Reviews

Publication Date01 Jan 1976
DOIhttp://doi.org/10.1111/j.1468-2230.1976.tb01446.x
REVIEWS
JUST
How
JUST
?
By
DAVID
LEWIS
and
PETER
HUGHMAN.
[London:
Secker
&
Warburg.
1975. 189 pp.
(including notes and index)
€3-90.1
THIS
book was clearly not written specifically
for
either students
or
academics,
but written with
a
wider readership in mind. It
is
not
a
work of great scholar-
ship in the academic sense of the word, since it relies almost exclusively upon
derivative material. The whole text proceeds on the basis
of
a
value judgment
that the system of criminal justice should always ensure that an innocent
person the subject
of
an
accusation of a criminal offence
is
carefully
protected.
Thus,
it is argued, various safeguards are essential even though
these may be used to their advantage by those whom Sir Robert Mark calls
‘‘
professional criminals.” The authors see erosions into the principle
of
innocence until guilt
is
proved. Sometimes they seem to be grinding an axe
as
in the penultimate chapter which relies rather too heavily upon the case
of
Stafford and Luvaglio in
1967
in making its point.
It
just happens that
the authors have written another book dealing with the case.
To
its credit
however the book
is
eminently readable and is also thought-provoking. It
provides an interesting overview
of
the structure of criminal procedure and
a
sensible discussion of much of the work that has been done by acadcmics on
various aspects
of
the administration
of
criminal justice.
After
a
brief introduction to personnel and the criminal courts, the authors
look more closely
at
Justices of the Peace and strongly criticise the processes
of recruitment and training for what is rightly regarded to be the execution
of
a
crucial social function. The point is made, that recurs throughout the book,
that magistrates are too free to follow their own personal beliefs. Next the
authors look at the problems which arise for an accused person at the initial
stages of police investigation and
a
powerful argument is advanced for the
introduction
of
a
system of independent inquiry similar
to
that which operates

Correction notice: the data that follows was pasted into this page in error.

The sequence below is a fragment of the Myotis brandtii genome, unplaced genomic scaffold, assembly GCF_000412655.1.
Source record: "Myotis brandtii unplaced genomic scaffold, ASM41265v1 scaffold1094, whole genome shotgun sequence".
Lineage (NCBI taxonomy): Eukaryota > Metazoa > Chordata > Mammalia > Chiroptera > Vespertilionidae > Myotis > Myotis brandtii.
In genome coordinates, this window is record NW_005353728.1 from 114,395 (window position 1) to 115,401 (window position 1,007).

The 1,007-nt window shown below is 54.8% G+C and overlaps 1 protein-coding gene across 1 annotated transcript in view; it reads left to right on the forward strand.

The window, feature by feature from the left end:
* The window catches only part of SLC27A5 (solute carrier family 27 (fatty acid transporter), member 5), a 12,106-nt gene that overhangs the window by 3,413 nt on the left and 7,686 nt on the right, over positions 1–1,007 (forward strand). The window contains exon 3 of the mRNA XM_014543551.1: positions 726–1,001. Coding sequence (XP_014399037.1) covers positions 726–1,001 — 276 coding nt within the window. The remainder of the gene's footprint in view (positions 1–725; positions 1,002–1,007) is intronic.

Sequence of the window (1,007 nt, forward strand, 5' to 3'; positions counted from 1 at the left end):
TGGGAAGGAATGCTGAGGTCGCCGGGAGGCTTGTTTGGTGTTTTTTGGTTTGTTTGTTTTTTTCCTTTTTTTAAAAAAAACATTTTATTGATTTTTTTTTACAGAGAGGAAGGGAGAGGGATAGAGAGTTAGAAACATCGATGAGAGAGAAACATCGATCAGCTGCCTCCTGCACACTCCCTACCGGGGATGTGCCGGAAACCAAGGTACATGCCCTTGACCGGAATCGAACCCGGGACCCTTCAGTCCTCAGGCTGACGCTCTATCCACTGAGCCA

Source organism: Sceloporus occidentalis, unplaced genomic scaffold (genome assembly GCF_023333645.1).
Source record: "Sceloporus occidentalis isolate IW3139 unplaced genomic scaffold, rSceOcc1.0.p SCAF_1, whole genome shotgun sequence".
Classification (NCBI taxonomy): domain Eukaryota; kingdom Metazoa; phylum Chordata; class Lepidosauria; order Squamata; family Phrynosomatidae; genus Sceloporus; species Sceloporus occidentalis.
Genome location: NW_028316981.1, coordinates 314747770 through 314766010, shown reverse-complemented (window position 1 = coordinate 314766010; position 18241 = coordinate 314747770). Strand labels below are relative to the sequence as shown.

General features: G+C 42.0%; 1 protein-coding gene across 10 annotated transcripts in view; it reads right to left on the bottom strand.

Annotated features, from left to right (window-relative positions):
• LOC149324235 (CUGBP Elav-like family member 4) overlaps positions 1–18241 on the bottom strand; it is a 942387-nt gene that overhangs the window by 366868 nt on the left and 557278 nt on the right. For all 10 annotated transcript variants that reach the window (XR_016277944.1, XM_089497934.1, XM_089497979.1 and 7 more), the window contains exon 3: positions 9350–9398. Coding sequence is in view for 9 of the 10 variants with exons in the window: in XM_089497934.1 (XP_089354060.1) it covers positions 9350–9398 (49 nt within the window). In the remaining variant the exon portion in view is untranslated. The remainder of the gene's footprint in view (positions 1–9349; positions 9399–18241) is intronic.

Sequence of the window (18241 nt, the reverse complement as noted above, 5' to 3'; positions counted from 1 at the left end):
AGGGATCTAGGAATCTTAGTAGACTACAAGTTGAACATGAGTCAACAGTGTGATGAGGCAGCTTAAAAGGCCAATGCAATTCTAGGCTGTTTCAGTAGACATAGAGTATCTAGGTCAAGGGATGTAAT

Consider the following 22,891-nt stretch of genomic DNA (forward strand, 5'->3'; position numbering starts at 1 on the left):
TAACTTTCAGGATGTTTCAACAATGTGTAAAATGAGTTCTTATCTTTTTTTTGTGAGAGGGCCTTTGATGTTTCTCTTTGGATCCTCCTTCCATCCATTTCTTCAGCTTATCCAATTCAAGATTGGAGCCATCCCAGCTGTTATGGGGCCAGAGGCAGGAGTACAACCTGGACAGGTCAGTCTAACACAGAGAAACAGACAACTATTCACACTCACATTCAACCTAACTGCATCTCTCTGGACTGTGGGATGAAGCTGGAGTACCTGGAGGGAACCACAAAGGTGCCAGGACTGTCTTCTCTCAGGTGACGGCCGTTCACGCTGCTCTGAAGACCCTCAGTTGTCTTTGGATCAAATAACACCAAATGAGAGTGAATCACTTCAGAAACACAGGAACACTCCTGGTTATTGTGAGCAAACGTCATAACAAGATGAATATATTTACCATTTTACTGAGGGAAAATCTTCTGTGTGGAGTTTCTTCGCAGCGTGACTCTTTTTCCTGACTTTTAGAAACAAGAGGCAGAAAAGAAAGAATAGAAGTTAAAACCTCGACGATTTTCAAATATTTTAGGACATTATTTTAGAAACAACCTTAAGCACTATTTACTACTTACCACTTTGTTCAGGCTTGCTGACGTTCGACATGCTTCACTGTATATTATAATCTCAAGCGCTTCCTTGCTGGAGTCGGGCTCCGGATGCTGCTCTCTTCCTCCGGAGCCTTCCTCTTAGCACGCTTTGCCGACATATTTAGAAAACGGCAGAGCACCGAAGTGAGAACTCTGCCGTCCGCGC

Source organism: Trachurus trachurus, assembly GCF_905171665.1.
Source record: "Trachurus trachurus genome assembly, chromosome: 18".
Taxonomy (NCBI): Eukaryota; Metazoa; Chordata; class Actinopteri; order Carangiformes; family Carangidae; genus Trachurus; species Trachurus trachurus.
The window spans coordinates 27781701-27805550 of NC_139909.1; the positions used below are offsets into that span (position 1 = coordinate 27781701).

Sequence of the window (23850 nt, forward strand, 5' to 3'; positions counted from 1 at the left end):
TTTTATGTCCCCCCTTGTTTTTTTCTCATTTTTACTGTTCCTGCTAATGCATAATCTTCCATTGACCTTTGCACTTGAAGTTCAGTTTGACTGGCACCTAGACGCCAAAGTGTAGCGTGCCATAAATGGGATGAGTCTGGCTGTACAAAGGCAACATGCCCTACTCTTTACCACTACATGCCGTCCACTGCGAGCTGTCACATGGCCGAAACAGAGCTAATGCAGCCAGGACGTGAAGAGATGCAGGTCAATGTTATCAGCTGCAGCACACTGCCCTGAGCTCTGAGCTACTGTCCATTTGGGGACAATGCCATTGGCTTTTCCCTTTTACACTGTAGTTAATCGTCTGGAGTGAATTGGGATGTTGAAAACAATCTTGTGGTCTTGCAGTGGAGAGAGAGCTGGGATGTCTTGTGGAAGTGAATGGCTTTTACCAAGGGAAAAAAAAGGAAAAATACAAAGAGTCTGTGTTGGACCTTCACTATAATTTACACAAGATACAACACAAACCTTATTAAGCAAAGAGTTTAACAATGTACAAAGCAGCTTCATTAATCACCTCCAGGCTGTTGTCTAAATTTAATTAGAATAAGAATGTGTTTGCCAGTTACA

in Scotland. Chapters
3
and
4
deal with the controversial area of remands in
custody and release on bail. They provide
a
useful summary of research in
this area and conclude that magistrates
prefer the undisciplined exercise
of
personal
morality and discretion to the informed and consistent applicatiun
of a judicial one.”
A
major proposition in the book is that it is essential for the protection
of the individual that legal advice be available right from the initial stages
of
police investigation
to
redress the imbalance between the
resources
and
expertise of
police
and
accused.
Since
98
per cent. of criminal matters are
dealt with by magistrates, the defects of legal representation
at
this stage
are seen
as
crucial. The increased use of duty solicitors
is
suggested
as
a
means
of
reducing the level of non-representation. Chapters
6
and
7
consider
the role and function
of
the jury and review attempts to ascertain by empirical
research how juries come to their verdicts. Despite doubt about the eficacy
of
juries,
the
authors
seem
to see the institution
as
an important safeguard
against police over-zealousness in prosecution. The only reforms suggested are
dealt with far
too
briefly. It is suggested that juries might
as
an experiment
be asked to give reasons for their decisions and that a system of pleading similar
to that in civil cases be adopted in criminal cases and such papers made avail-
able
to
the jury. Such radical proposals merit considerably more argument than
that devoted
to
them.
The book also
looks
at the Judges’
Rules
and the right to silence, suggesting
that the protection they afford is largely illusory. These chapters contain
entertaining accounts of how an accused might be
verballed
and high-
light the journalistic style which contributes
to
the readability of the book,
110

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